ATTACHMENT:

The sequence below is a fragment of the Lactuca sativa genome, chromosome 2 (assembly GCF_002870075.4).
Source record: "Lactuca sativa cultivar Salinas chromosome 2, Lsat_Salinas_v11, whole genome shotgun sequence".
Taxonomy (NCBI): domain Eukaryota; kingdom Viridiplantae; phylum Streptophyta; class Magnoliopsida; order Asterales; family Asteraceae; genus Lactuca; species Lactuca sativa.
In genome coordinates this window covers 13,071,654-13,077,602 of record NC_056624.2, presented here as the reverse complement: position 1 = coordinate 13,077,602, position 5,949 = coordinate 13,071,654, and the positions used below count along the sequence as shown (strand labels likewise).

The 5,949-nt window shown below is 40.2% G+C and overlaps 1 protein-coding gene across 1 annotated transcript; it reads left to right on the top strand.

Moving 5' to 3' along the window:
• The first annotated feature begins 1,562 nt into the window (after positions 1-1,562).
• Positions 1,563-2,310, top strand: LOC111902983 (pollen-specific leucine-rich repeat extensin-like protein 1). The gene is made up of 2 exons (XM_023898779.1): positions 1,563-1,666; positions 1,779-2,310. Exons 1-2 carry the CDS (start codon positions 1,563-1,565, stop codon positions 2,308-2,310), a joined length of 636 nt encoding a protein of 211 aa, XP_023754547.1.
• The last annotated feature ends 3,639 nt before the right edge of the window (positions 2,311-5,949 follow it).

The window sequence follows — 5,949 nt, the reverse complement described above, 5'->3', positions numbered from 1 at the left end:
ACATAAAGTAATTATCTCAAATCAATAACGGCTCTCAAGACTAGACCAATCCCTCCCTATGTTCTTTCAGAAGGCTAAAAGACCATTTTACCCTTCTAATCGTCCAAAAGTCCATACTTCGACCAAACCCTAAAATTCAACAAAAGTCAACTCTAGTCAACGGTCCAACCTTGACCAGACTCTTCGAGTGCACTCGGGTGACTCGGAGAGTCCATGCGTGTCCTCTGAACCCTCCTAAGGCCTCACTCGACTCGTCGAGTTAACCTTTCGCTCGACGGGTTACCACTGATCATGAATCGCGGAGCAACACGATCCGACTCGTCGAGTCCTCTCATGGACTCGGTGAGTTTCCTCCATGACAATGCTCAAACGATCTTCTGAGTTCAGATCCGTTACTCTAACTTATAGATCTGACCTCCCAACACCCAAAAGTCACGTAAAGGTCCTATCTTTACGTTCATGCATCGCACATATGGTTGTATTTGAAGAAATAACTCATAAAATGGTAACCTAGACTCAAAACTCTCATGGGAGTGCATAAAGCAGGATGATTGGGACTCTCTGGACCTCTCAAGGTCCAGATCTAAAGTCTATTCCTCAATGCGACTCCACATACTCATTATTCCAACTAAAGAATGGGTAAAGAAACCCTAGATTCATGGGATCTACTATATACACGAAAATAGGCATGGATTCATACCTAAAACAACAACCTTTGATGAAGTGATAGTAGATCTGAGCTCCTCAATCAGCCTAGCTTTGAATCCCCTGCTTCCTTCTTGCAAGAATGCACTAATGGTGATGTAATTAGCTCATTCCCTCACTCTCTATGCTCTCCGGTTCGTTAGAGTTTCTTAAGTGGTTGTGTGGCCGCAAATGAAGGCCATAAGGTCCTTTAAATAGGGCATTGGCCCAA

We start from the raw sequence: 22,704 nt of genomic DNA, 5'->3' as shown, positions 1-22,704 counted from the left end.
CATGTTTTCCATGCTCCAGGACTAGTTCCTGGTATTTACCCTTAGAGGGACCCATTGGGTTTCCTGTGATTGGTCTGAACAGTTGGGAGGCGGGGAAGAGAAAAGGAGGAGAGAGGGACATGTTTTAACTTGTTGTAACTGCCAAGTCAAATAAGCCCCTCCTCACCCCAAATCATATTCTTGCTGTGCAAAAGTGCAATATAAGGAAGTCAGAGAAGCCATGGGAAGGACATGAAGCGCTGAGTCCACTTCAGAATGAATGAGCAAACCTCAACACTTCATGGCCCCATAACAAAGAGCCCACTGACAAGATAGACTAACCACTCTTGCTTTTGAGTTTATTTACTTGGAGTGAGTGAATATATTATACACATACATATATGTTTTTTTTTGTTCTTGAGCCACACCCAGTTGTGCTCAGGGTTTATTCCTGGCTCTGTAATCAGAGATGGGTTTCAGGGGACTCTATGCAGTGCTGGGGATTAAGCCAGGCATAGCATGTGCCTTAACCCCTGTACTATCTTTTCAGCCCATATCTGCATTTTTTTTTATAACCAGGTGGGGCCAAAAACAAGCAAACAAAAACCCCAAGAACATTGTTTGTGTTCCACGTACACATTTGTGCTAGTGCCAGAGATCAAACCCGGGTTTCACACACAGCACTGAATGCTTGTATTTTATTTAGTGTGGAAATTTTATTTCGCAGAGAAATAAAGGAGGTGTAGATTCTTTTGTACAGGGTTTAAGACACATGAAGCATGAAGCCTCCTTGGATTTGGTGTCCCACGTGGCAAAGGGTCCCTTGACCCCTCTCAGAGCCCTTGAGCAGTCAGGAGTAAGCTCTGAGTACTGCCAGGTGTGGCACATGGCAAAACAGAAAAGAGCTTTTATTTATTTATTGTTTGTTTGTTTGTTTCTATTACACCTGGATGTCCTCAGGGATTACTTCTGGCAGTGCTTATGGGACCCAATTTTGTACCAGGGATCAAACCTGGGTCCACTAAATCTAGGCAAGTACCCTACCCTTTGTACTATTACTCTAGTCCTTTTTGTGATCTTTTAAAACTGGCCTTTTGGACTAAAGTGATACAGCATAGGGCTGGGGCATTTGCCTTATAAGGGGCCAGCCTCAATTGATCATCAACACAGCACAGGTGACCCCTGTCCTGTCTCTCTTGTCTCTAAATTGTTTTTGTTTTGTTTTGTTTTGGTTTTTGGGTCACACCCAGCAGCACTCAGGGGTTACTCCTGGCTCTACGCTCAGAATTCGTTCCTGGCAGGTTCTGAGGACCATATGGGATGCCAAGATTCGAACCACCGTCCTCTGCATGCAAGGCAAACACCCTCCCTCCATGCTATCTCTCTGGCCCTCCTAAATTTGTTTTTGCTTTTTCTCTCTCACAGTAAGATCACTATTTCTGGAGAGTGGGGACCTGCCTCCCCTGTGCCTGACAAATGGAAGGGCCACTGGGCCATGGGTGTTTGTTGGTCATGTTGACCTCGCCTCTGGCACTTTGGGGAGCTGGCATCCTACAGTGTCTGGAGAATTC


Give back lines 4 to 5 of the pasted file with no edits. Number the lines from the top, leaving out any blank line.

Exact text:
In genome coordinates this window covers 13,071,654-13,077,602 of record NC_056624.2, presented here as the reverse complement: position 1 = coordinate 13,077,602, position 5,949 = coordinate 13,071,654, and the positions used below count along the sequence as shown (strand labels likewise).

The 5,949-nt window shown below is 40.2% G+C and overlaps 1 protein-coding gene across 1 annotated transcript; it reads left to right on the top strand.